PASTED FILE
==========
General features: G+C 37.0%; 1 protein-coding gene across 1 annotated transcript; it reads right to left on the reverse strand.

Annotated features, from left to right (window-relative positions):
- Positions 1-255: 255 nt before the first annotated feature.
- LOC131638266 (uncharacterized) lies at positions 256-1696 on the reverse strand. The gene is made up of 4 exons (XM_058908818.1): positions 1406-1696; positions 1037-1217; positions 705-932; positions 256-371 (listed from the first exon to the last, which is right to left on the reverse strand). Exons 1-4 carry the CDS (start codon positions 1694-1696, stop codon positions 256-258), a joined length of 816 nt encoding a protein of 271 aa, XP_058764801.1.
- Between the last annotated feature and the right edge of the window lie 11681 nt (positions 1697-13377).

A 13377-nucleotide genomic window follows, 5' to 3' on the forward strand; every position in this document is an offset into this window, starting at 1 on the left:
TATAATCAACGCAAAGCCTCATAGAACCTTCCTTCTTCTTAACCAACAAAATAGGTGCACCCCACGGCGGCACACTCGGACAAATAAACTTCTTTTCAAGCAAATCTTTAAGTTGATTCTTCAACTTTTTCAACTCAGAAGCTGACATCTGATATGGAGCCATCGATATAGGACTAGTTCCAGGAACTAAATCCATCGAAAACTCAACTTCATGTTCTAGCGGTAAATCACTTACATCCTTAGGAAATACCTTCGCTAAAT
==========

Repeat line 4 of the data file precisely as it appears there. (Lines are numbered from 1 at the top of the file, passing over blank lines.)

- LOC131638266 (uncharacterized) lies at positions 256-1696 on the reverse strand. The gene is made up of 4 exons (XM_058908818.1): positions 1406-1696; positions 1037-1217; positions 705-932; positions 256-371 (listed from the first exon to the last, which is right to left on the reverse strand). Exons 1-4 carry the CDS (start codon positions 1694-1696, stop codon positions 256-258), a joined length of 816 nt encoding a protein of 271 aa, XP_058764801.1.